Youth gambling online: myths, realities and new understandings
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Youth gambling online: myths, realities and new understandings

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Dr Jeffrey Derevensky, Professor of Psychiatry and Director, International Centre for Youth Gambling Problems and High-Risk Behaviors, Canada ...

Dr Jeffrey Derevensky, Professor of Psychiatry and Director, International Centre for Youth Gambling Problems and High-Risk Behaviors, Canada

Presentation given at:
The New Game: Emerging technology and responsible gambling

This forum was hosted by the Victorian Government's Office of Gaming and Racing on 23 May 2011, as part of Responsible Gambling Awareness Week.

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  • Even if people do not have a computer there is cheap access in abundant Internet cafes, and free access in many public libraries and colleges and universities It’s used for research, for entertainment, to meet people
  • Even if people do not have a computer there is cheap access in abundant Internet cafes, and free access in many public libraries and colleges and universities It’s used for research, for entertainment, to meet people
  • I came on board with this study in October High school and some college had been collected, Bruce at Casino City agreed to come on board Data is preliminary, study is ongoing But it provides us with some interesting info High-school students: 47% male, 53% female College/University: 39% male, 61% female Internet 18-24: 90% male, 10% female (N=58) Internet 25+: 65% male, 35% female Overall Internet: 68% male, 32% female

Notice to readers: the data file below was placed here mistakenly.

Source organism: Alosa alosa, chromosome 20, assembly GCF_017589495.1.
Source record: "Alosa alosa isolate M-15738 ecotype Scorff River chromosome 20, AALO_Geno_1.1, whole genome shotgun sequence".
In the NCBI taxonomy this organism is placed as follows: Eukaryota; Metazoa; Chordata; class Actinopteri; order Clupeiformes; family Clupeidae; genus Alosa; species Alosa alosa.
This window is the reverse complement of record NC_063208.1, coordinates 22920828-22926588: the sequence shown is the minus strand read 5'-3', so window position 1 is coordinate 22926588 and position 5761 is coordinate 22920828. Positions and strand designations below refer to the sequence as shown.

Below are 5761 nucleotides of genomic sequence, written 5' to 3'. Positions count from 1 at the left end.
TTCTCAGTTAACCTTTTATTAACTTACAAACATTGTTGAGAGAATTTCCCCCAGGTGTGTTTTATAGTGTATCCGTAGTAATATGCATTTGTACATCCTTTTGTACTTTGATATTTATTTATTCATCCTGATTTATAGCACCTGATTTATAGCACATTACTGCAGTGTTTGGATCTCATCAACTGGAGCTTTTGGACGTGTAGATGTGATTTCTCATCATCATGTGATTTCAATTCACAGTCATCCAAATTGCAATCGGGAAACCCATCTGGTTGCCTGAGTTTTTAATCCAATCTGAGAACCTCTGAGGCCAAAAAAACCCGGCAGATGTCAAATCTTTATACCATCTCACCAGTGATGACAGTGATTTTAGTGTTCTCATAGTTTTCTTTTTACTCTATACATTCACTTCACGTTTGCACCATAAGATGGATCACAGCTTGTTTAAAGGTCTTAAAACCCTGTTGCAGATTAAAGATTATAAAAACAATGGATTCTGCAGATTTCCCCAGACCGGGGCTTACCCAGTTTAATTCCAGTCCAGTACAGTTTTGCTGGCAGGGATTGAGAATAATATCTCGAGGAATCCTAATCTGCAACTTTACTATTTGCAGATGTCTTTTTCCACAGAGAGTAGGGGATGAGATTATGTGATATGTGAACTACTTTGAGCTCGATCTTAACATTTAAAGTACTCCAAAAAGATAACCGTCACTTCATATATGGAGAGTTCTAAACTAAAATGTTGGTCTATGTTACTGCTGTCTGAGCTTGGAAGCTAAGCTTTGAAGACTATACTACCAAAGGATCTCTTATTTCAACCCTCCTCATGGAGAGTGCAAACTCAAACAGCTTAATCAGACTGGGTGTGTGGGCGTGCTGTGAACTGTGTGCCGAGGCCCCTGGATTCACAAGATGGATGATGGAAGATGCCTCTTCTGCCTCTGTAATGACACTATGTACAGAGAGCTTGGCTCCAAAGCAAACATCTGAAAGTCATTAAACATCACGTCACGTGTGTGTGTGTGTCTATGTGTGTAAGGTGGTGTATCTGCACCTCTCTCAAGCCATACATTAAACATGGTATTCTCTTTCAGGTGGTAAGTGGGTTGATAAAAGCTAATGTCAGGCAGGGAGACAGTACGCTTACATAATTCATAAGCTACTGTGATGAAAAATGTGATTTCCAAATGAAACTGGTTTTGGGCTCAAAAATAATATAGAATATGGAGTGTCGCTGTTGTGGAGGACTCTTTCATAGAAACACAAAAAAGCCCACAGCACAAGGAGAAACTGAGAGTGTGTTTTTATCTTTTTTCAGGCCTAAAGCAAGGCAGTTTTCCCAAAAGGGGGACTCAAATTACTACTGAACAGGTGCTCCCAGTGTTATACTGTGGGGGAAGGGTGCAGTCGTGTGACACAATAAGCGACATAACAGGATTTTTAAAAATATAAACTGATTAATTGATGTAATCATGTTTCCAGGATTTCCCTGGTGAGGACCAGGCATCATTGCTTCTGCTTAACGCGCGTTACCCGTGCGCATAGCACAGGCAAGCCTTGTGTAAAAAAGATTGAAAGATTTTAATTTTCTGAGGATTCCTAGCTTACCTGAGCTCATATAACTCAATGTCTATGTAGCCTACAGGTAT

• High school: total sample, 56% have played on practice sites 48% are male and 52% are female BUT 57% of males and 55% of females play, tho’ there is no significant difference, they are playing equally College/University sample: 43% have played on practice sites 44% are males, 56% are females BUT 49% of males and 40% of females, p<0.01 Internet sample 18-24: 72% have played 86% male, 14% female BUT 69% of males and 100% of females, can’t determine sig cuz of sample size Internet sample 25+: 78% have played on practice sites 64% are male, 36% female BUT 76% of males and 81% of females have played, tho’ not sig, they are playing equally Whole Internet sample: 78% have played 66% are male, 34% are female BUT 75% of males have played, 82% of females have played, no sig difference
  • High-School: 13% of males, 6% of females AND 68% are male, 32% are female, p<.001
  • This slide is to emphasise that the majority of high-school and university kids are not gambling on the internet, but for those that do 3% of high-school and 1% of college kids do at least weekly For the Internet sample, those who gamble for money, by far the most are doing so weekly Of males, 72% are gambling weekly, of females 54% are gambling weekly, p<.05
  • Just over 10% of high-school students meet criteria for problem gambling (endorsing 2 or more items on DSM-IV-J) Just over 20% of Internet sample meet criteria for problem gambling (endorsing 3 or more items on DSM-IV) Slightly less than that found by Wood & Williams